Ask a Scientist



By Sarah Parsons



How will La Nina affect the weather this winter?

Because the tropical Pacific is getting colder, we’re anticipating that the La Niña will be in force this winter, so we expect conditions opposite to what El Niño would produce in the US. El Niño, an abnormal warming of the tropical Pacific, generally causes a strengthening of the jet stream across the North Pacific and a pattern of storminess that affects much of the southern United States. When you have a La Niña, the jet stream tends to be weaker—it’s shifted northward, and the southern part of the US is generally drier. There’s a tendency for more cold air to come into the northern Great Plains and the Pacific Northwest. There’s a lot more variability with La Niña, too; there are more ups and downs during the course of a winter season.

I would expect the southern states would be warmer than they were last year, and the northern Great Plains and the Pacific Northwest would be somewhat cooler. There is a tendency for the Pacific Northwest to have above normal precipitation—that would bode well for the ski areas of the Pacific Northwest as well as the northern Rockies. For the Southwest, though, it looks like it will be on the dry side this winter. We can’t say too much about what will happen in the eastern half of the country as far as precipitation goes. From the Mid-Atlantic on up to New England, you get almost anything.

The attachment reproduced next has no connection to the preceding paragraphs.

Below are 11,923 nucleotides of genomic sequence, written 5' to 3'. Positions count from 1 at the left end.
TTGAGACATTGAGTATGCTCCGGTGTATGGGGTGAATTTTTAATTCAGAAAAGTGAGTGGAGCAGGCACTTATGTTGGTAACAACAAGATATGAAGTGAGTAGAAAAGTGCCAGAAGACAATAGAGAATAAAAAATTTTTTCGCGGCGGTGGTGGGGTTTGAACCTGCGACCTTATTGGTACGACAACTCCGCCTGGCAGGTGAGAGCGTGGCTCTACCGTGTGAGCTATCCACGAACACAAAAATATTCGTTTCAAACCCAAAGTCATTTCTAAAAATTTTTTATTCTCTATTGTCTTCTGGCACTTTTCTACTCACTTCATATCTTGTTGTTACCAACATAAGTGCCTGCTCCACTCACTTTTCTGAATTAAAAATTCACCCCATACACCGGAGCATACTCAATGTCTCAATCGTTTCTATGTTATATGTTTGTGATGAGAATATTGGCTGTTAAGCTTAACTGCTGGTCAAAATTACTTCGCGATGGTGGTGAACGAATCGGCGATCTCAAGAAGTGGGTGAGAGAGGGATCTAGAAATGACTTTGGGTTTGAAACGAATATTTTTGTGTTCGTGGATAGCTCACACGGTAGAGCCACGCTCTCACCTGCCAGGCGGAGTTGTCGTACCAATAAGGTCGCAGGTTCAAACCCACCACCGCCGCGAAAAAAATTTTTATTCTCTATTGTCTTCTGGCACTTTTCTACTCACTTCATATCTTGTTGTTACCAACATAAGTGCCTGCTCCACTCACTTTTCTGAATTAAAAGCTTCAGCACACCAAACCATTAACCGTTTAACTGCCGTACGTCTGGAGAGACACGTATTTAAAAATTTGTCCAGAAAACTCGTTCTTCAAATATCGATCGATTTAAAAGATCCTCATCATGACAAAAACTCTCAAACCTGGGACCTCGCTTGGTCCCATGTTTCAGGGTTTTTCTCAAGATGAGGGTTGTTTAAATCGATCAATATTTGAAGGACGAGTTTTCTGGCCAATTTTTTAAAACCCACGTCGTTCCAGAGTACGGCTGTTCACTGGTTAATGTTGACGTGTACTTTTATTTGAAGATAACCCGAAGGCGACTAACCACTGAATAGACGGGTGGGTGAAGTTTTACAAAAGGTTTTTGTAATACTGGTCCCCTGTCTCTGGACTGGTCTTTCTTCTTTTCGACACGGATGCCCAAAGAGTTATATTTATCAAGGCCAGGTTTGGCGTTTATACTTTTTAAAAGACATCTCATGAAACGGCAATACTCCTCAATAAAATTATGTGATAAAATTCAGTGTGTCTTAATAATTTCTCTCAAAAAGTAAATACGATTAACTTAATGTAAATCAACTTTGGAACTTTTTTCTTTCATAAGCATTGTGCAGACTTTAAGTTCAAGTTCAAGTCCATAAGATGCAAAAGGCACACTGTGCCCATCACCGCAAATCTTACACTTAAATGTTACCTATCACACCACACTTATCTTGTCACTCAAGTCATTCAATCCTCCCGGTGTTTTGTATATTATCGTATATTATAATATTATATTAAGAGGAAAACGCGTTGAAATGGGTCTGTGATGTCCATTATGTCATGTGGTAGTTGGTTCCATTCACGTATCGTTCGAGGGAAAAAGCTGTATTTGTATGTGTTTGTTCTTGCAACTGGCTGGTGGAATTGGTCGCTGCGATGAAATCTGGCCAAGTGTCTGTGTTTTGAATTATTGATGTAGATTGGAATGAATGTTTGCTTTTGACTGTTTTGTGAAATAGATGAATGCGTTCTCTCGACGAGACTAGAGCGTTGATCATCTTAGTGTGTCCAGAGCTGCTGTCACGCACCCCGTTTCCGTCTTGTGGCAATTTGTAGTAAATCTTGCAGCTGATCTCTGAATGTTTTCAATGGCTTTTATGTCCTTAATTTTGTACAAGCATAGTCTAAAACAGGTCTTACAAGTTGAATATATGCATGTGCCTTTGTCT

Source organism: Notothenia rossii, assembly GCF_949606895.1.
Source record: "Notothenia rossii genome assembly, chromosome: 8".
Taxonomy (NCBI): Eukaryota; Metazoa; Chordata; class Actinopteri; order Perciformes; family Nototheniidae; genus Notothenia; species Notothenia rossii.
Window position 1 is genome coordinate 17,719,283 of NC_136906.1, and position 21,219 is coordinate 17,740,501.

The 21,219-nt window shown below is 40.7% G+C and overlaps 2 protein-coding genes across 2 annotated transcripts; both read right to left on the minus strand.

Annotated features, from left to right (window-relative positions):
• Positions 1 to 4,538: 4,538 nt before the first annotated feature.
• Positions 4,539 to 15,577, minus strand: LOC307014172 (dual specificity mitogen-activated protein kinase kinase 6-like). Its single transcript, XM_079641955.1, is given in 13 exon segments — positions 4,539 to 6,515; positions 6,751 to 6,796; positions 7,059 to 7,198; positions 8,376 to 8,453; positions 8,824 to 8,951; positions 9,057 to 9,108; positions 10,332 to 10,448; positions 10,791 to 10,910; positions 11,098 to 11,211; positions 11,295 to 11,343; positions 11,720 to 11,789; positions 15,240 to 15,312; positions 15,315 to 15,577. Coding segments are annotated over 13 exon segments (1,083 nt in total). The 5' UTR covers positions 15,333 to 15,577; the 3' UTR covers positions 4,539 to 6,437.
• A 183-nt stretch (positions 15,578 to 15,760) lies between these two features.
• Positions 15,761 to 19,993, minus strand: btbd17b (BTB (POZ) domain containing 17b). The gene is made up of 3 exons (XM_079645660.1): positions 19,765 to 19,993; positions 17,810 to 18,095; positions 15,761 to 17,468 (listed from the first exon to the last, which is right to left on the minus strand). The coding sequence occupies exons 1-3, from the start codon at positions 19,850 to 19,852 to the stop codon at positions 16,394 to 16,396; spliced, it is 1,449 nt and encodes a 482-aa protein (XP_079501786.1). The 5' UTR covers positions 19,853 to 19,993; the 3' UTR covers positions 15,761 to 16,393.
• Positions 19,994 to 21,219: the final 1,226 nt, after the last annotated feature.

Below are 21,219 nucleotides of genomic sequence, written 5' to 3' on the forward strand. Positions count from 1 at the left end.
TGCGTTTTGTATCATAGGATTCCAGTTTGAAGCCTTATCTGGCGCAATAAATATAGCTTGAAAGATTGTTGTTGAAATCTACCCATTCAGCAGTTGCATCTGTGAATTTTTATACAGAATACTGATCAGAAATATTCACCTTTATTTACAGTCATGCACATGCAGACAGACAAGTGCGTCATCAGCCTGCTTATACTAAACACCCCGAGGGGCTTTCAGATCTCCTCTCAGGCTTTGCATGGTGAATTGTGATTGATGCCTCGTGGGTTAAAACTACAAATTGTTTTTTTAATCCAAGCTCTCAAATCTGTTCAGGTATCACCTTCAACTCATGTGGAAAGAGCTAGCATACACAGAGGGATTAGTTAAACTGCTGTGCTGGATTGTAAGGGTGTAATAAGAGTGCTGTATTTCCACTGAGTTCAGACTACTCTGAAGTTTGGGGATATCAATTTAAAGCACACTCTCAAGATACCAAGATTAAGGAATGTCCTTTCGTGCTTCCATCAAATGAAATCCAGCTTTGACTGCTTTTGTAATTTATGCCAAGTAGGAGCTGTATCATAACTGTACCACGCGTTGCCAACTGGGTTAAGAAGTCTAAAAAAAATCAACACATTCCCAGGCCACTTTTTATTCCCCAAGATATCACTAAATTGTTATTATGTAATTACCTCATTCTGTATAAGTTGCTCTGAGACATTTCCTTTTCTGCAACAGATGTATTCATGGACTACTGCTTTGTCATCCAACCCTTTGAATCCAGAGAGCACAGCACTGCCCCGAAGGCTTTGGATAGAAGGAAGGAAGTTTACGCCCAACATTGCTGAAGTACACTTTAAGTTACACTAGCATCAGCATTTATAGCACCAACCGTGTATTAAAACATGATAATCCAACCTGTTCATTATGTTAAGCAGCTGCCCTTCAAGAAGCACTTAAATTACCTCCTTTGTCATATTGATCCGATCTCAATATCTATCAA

—as told to Sarah Parsons

Vernon Kousky research meteorologist at NOAA’s Climate Prediction Center
 

Issue 25



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